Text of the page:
Tomb of Annihilation chapter 1

Module review

gaming dungeon modules 5e dnd

At the time of this writing, I'm preparing to run Tomb of Annihilation for the first time. It's been out for a good 5 years, and I've played scenarios from it, but I've yet to run it. As I read through the book to prepare for the game, I've decided to post about my impressions. This review contains lots of spoilers.

I love a good city as a setting, and Port Nyanzaru feels like it could be a fun place to explore. It doesn't feel as easy to digest as Red Larch from Princes of the Apocalypse but then again it's a lot bigger. There's not much to do in Chult, but there's some expectation that the player characters may venture out into the jungles of Chult for a little reconnaissance, and then return to Port Nyanzaru. There are 23 locations described, along with vendors, activities, several residents, and the structure of its government.

Oddly, the book doesn't provide much guidance as to what players are meant to do in Port Nyanzaru. With the ticking time bomb of the rapidly declining health of everyone on the planet who's ever been resurrected, I'd be surprised if most players meander around in the city for long. The one clear task they're given is to find a guide, and even that's optional. I personally dislike running henchmen, so there's no way I'm signing up as an NPC escort for most or all of the campaign, especially an NPC who's meant to have a bunch of answers that players ought to have to figure out for themselves. There's no way I'm playing that role. I have two theoretical fixes, neither of which I've actually tried yet:

  1. A player could reasonably play the role. Select a Chultan background (an Anthropologist and Archaeologist is provided in an appendix), maybe take a name of one of the predefined guides, possibly even a Bond to reflect that NPC's motives.
  2. Delay the player characters in Port Nyanzaru while they wait for a guide to show up. This gives them a chance to explore the city, and maybe get into a low-level adventure to level up to 2nd level. In the end, the guide never shows up, and so they're forced to venture into the jungle on their own, maybe with some official-sounding tips from a Merchant Prince.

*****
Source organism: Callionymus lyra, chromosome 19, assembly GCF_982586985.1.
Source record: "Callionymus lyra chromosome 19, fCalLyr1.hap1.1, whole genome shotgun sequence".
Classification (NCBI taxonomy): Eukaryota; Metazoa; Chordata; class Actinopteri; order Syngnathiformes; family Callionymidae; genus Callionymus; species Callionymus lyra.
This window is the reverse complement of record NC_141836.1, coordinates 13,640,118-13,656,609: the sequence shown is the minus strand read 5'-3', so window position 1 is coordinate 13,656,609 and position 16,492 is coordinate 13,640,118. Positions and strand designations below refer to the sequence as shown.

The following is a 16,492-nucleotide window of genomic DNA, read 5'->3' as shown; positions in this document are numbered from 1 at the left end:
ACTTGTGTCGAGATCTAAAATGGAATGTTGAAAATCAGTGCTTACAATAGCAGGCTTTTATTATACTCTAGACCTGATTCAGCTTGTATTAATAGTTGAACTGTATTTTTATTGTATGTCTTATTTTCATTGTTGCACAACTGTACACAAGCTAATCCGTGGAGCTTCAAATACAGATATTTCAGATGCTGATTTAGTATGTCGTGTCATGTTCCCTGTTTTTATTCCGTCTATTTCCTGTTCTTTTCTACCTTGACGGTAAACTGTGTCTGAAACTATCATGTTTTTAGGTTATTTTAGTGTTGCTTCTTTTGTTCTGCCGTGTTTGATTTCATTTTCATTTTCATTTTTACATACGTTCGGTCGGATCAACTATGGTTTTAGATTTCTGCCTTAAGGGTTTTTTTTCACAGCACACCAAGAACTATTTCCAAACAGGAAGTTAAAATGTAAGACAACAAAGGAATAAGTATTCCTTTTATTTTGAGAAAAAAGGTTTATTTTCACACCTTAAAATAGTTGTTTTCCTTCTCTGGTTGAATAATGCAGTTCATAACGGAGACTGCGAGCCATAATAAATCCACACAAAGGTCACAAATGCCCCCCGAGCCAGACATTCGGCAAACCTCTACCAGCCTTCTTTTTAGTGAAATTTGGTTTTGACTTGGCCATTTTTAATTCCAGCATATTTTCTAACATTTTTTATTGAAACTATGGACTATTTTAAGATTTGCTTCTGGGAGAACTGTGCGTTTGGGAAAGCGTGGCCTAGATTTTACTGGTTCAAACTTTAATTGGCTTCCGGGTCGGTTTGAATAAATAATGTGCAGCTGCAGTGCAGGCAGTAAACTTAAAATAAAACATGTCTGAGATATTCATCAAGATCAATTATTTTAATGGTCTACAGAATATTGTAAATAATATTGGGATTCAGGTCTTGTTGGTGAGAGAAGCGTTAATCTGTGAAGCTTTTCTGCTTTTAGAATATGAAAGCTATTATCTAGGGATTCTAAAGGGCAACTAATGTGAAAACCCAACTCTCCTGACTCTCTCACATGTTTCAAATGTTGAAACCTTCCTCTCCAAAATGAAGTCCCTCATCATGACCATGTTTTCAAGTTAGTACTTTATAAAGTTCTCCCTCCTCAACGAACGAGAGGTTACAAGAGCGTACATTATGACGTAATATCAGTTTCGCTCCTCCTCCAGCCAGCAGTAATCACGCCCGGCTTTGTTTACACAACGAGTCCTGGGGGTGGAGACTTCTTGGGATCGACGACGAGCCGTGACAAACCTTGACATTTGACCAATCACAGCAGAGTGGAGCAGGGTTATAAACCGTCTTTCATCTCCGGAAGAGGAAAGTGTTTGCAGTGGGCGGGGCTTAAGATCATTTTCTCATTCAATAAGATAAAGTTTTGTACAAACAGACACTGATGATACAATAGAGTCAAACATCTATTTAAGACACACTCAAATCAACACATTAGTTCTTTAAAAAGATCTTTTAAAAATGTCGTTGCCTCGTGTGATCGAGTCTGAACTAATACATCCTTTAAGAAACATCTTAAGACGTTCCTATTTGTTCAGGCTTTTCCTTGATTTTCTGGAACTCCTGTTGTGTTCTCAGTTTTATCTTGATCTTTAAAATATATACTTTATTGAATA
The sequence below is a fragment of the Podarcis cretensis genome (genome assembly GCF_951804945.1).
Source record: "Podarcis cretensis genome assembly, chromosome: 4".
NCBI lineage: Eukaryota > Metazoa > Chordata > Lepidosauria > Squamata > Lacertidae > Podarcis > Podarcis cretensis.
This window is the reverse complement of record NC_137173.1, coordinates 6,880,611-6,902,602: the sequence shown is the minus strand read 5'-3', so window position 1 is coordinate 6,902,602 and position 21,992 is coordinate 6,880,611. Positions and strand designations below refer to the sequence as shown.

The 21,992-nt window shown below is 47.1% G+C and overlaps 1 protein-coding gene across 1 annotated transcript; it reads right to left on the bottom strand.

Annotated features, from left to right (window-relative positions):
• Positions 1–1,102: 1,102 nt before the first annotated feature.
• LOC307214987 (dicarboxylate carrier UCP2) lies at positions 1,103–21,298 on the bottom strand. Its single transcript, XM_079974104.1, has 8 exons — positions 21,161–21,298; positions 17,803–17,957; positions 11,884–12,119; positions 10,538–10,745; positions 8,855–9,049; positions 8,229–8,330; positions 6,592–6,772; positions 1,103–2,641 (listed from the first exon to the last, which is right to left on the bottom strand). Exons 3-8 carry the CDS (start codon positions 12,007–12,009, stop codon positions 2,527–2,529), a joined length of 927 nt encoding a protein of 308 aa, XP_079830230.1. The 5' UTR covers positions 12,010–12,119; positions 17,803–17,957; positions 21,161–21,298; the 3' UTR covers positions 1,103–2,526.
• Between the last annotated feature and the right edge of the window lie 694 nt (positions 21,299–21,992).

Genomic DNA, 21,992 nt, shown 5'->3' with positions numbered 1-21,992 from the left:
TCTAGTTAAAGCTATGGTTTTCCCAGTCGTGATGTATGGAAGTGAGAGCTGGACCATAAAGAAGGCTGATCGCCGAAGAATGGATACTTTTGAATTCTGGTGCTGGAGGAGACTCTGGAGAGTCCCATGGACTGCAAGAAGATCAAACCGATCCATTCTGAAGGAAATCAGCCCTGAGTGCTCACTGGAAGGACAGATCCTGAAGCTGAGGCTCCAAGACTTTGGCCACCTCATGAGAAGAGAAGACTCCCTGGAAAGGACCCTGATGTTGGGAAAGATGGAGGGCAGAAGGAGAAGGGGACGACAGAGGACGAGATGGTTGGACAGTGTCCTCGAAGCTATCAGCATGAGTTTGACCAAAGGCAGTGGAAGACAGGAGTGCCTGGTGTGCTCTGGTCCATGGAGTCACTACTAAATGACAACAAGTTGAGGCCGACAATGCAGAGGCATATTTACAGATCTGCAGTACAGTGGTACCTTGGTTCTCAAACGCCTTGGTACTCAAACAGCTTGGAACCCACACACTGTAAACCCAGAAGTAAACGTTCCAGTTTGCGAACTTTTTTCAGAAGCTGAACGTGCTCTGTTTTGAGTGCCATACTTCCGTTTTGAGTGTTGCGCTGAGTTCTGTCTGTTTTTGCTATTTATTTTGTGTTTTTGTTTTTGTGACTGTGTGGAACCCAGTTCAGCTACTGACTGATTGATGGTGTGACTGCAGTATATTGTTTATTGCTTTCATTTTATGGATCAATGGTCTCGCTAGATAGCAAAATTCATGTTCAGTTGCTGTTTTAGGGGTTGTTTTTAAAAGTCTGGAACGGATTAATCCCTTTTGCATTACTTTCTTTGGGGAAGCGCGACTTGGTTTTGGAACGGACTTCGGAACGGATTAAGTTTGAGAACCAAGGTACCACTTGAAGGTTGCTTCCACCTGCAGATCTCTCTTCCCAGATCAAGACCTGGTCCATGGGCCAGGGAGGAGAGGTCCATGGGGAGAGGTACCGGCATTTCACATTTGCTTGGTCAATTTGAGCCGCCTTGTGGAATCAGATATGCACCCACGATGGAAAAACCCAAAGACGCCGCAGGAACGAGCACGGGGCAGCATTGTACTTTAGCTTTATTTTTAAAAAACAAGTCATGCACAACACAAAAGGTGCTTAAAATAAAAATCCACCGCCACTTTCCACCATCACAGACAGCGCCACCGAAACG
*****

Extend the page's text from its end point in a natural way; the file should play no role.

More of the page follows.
Side quests

There's a dozen "side quests" provided in this chapter. These are less side quests as they are addendum quests, because they usually involve goals the players can just keep in mind while pursuing their main goal. I love this idea in theory. In practice, I know my game group and how rubbish they are at taking notes and remembering plot points from one week to the next. A side quest would only muddle the story, and there will be plenty of additional goals as they venture into the jungle. With any other group, though, I think these side quests would be great.

Merchant Princes

Chult is ruled by Merchant Princes, which for some reason get several pages and a map. I don't understand how these Merchant Princes are meant to fit into any story or side quest. I'm not sure why they're mentioned, I don't know why anyone would interact with one, or end up in one's house (one of which is mapped).

Well, I guess it's data about the city, and if you use the city as a homebase then you never know what'll happen. Fair play, could be useful.


One of the coolest things about Chult is that it's a pulp fantasy jungle setting. It's like journeying to the center of the Earth, or to the land that time forgot. There are all kinds of terrible beasts, which is pretty typical of a D&D setting, so what oddly makes Chult unique in a world of horrific threats is the presence of dinosaurs. Whether you consider yourself a fan of dinosaurs or not, they feel suddenly significant when they appear in an isolated corner of your game world. As a player, you may have seen aboleths, basilisks, and chimera, but have you ever faced a dinosaur? Quite possibly, you haven't. As a Dungeon Master, I don't usually stop at the dinosaur section of the Monster Manual when looking for a random encounter. But I will in Chult!

The first possible encounter with dinosaurs is here, in Port Nyanzaru. Some dinosaurs are tenuously domesticated, and so player characters are likely to see them being used as beasts of burden around the city.

There are also rules for a dinosaur race, which seems like a mildly fun minigame. Each player in the race makes an Animal Handling check. Upon success, their dinosaur advances according to the dinosaur's speed (listed in a table on page 32). A player has the option to spur their dinosaur to go faster, but if the Animal Handling check fails by 5, then the dinosaur goes berserk. I'm eager to try this.


I love a good rumour table. Frog God Games has the best rumour tables, because they contain both true and false information (marked appropriately for the DM). The rumour table at the end of this chapter is all true, so if you have to provide your own false leads if you want them. Even so, this is a useful table and it's useful throughout the book. In a way, a good rumour table is one of the answers to the "problem" of exploration. Need rewards for players interacting with their environment? Roll on the rumour table.


The next chapter is one of the longest in the book, because it's all about the peninsula of Chult.

Photo by Agent J on Unsplash

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